Why I work at Makkala Jagriti
Hi, my name is Nikhil Vasuki, and I manage communications at Makkala Jagriti. This account is a story of how Makkala Jagriti’s story and my story met.
The first 15 years of my career have been widely varied. My ties with the corporate world began in finance, moving on to the world of defence contracting. This exposed me to so much geography: Arabia, Europe, the Americas, and Central Asia.
When I moved to India in 2014, I started my stint in news media. In the field, I got a more nuanced understanding of the socio-economic situation of the people of India, especially the people of Karnataka. As much as administrations are doing their best to bridge the gap between the rural and the urban, it does take time. To identify areas that need extra support needs many more boots on the ground than are currently available. One major area where I saw a large rural-urban disparity was education. From pre-school to tertiary education, there were stark differences in what children and youth were exposed to. With the fraction of rural children and youth who transitioned into an urban setting for further studies and employment, a significant barrier was that of language, i.e. English. With minimal exposure to the language, this would often lead to difficulties in maintaining confidence. Consequently, any opportunity for tertiary education and post-university employment would swing in favour of the urban student.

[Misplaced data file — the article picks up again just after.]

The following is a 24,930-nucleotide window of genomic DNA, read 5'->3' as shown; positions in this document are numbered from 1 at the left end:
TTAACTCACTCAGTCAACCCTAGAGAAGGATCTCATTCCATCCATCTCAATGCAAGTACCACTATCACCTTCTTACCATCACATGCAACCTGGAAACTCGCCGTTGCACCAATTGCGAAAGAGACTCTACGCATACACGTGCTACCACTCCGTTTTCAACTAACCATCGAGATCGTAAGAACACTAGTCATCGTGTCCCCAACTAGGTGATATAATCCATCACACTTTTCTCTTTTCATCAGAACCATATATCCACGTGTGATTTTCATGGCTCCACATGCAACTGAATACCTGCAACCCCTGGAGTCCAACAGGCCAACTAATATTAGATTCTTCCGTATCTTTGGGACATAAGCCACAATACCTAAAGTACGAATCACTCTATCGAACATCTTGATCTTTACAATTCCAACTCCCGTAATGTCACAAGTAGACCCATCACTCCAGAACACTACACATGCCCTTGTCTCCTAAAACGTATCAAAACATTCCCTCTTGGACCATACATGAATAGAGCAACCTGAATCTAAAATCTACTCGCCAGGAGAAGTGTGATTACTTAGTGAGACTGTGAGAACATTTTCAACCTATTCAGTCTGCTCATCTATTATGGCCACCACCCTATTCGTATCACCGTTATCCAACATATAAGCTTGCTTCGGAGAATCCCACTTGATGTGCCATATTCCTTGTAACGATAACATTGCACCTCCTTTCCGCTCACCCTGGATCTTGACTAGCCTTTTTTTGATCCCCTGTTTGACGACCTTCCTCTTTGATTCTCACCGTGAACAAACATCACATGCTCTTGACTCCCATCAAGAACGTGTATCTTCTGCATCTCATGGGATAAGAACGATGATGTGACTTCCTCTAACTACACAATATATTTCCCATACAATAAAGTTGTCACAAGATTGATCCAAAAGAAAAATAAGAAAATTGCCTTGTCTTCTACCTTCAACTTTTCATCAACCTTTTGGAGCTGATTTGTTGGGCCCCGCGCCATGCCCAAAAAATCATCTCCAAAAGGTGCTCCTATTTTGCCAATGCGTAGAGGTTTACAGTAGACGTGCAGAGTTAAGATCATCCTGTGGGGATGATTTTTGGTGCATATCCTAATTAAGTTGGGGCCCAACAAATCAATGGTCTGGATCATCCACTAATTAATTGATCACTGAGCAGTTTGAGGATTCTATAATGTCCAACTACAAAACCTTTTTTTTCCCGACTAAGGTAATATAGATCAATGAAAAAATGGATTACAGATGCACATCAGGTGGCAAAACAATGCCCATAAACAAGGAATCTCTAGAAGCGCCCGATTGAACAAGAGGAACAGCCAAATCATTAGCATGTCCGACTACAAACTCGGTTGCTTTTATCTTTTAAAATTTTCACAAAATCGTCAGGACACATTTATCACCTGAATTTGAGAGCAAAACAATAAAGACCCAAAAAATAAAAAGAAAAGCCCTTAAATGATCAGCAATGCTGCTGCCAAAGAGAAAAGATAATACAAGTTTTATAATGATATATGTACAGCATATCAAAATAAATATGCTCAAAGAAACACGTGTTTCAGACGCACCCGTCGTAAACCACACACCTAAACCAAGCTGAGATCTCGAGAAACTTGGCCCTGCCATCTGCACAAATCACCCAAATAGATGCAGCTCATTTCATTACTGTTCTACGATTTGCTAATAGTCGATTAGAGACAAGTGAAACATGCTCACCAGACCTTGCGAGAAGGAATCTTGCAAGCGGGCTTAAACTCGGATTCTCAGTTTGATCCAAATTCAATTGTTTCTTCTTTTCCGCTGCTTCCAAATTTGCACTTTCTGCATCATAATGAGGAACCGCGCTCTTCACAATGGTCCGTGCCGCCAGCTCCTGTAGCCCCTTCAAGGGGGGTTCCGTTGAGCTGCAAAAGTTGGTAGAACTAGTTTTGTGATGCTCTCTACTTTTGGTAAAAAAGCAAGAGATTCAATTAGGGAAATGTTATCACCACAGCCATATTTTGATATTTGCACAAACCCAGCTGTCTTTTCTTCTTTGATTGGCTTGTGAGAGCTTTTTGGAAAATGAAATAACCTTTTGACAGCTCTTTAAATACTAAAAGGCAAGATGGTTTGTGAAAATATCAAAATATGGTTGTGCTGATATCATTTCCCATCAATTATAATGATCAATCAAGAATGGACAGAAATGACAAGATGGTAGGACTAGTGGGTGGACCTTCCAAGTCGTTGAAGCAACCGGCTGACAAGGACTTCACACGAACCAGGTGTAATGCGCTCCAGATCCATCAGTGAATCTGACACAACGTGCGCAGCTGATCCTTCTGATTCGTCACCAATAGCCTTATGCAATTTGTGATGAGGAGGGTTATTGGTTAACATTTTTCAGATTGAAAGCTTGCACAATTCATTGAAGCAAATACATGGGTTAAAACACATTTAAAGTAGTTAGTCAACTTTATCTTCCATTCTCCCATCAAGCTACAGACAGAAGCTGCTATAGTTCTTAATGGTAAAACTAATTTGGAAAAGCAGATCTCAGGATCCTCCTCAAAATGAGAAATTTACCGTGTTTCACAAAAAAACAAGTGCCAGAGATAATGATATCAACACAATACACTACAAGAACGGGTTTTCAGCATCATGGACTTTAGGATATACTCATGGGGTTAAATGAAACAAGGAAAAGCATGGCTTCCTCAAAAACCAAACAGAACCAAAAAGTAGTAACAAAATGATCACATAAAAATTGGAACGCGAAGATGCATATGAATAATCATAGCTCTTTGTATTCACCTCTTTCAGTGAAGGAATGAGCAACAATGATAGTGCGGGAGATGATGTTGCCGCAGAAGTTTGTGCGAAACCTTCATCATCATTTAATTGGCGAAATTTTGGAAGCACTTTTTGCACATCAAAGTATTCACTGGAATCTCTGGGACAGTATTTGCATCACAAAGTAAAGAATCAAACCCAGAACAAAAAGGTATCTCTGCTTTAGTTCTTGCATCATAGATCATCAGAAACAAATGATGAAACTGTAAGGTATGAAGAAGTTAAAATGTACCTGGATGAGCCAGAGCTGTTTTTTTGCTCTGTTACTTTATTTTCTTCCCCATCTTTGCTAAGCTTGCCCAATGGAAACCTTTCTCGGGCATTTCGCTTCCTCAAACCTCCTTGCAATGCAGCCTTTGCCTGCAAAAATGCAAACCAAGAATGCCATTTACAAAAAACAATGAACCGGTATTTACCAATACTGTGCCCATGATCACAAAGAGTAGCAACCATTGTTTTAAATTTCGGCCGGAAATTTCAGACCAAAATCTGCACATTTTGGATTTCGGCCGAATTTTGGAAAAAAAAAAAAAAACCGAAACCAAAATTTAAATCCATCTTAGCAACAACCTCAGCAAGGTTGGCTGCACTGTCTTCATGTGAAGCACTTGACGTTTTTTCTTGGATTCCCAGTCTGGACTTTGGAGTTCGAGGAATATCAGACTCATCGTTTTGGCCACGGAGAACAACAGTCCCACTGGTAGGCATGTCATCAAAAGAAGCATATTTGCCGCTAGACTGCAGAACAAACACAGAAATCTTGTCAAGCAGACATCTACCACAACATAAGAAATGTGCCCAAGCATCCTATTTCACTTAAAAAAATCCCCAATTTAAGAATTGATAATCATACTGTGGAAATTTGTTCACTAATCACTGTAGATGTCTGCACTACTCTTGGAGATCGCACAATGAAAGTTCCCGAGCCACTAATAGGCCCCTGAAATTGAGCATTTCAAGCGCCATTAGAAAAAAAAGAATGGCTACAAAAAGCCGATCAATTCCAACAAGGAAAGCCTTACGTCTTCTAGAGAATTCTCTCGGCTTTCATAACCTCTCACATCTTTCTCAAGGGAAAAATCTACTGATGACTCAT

With these thoughts was born a dream to find a way to bridge and eventually eliminate this gap. I ran through many ideas in my mind, a physical centre that provides bridge courses, a mobile centre that goes from district to district, taluk to taluk, village to village, an app that can provide lessons at a single click, or something as simple as a YouTube channel. Quite overwhelming, as I didn’t have the depth to understand every aspect of making access to education equitable.
A bit of soul – and internet – searching led me to the Facebook page of this Bangalore NGO called Makkala Jagriti. “Fascinating name,” I thought, “quite telling in what they’re all about.” Makkala Jagriti – the “awakening of children.” The awakening of knowledge, possibilities, opportunities, and success.
The more I explored, the more I got to know how deeply entrenched Makkala Jagriti is in a child’s development. With programs for children under the age of six, primary school children and pre-teens, and high school children and young adults, there is so much time and effort invested in ensuring no child or youth is left behind.
I thought to myself, “Here is an organisation that is already doing so much to bring equity in access to education; it is a good place to learn, contribute and build myself up to fulfil my mission in the development sector.” However, I was still not aware of the full extent of the work done by Makkala Jagriti. The knowledge of their reach dawned upon me when I began having conversations with the team.